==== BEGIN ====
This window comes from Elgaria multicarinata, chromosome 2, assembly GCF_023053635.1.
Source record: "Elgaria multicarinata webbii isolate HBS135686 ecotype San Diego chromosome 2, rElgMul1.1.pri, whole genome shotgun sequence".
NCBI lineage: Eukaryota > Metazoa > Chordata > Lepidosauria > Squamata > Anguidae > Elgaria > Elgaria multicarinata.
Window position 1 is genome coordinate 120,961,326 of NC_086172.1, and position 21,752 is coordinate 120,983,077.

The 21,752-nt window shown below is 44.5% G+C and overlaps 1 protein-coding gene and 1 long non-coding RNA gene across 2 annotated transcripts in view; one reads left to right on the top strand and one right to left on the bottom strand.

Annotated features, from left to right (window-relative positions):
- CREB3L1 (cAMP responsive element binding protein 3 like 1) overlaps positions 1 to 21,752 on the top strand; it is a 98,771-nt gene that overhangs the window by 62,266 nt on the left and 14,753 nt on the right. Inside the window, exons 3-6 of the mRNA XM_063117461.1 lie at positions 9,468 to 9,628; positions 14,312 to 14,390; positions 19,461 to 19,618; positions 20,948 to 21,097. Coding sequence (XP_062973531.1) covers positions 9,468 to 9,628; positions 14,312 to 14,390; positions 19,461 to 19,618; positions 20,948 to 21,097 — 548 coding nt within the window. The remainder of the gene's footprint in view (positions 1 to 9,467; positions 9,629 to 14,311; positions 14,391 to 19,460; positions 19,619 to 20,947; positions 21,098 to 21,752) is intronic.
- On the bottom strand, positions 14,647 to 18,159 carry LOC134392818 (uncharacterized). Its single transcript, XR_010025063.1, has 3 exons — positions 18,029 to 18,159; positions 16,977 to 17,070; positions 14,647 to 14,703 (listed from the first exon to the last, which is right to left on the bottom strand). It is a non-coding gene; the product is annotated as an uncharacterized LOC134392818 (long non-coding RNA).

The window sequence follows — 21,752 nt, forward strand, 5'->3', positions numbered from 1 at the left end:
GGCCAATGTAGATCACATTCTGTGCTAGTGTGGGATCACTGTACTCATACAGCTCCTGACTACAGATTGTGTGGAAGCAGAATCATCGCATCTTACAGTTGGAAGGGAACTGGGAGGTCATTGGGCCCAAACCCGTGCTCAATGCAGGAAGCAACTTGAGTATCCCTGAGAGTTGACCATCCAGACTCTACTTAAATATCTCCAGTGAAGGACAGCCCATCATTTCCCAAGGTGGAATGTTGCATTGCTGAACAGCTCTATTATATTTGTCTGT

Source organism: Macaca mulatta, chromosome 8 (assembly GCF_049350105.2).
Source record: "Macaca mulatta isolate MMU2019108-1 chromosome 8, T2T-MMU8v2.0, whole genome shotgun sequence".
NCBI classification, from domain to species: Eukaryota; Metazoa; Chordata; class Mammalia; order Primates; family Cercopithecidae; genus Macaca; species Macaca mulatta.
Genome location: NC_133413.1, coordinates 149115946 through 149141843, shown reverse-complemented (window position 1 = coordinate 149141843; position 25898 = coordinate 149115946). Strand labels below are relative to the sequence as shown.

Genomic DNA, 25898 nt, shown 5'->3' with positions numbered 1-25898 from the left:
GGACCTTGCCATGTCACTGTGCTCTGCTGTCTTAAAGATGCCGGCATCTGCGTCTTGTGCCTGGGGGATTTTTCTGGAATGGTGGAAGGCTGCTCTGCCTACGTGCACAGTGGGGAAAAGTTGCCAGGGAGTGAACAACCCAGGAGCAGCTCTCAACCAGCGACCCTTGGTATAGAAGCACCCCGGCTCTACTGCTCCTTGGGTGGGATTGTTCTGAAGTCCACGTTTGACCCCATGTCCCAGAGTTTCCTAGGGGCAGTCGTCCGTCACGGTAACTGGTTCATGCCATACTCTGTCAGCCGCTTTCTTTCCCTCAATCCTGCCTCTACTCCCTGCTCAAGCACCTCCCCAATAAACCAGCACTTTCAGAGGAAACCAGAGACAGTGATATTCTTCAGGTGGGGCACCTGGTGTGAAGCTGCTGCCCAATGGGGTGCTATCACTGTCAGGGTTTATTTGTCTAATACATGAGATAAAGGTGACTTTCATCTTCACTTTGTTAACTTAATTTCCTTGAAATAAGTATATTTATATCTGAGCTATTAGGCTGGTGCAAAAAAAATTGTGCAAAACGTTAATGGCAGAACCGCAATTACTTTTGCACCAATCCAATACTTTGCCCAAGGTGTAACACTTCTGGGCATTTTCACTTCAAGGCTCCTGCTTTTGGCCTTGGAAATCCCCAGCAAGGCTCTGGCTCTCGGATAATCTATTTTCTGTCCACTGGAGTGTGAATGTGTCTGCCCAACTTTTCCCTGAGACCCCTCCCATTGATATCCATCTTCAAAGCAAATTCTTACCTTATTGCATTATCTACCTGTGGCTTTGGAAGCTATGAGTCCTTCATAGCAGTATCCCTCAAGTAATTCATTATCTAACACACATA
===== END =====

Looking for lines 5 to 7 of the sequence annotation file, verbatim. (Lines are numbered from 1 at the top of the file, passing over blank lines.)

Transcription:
The 21,752-nt window shown below is 44.5% G+C and overlaps 1 protein-coding gene and 1 long non-coding RNA gene across 2 annotated transcripts in view; one reads left to right on the top strand and one right to left on the bottom strand.

Annotated features, from left to right (window-relative positions):
- CREB3L1 (cAMP responsive element binding protein 3 like 1) overlaps positions 1 to 21,752 on the top strand; it is a 98,771-nt gene that overhangs the window by 62,266 nt on the left and 14,753 nt on the right. Inside the window, exons 3-6 of the mRNA XM_063117461.1 lie at positions 9,468 to 9,628; positions 14,312 to 14,390; positions 19,461 to 19,618; positions 20,948 to 21,097. Coding sequence (XP_062973531.1) covers positions 9,468 to 9,628; positions 14,312 to 14,390; positions 19,461 to 19,618; positions 20,948 to 21,097 — 548 coding nt within the window. The remainder of the gene's footprint in view (positions 1 to 9,467; positions 9,629 to 14,311; positions 14,391 to 19,460; positions 19,619 to 20,947; positions 21,098 to 21,752) is intronic.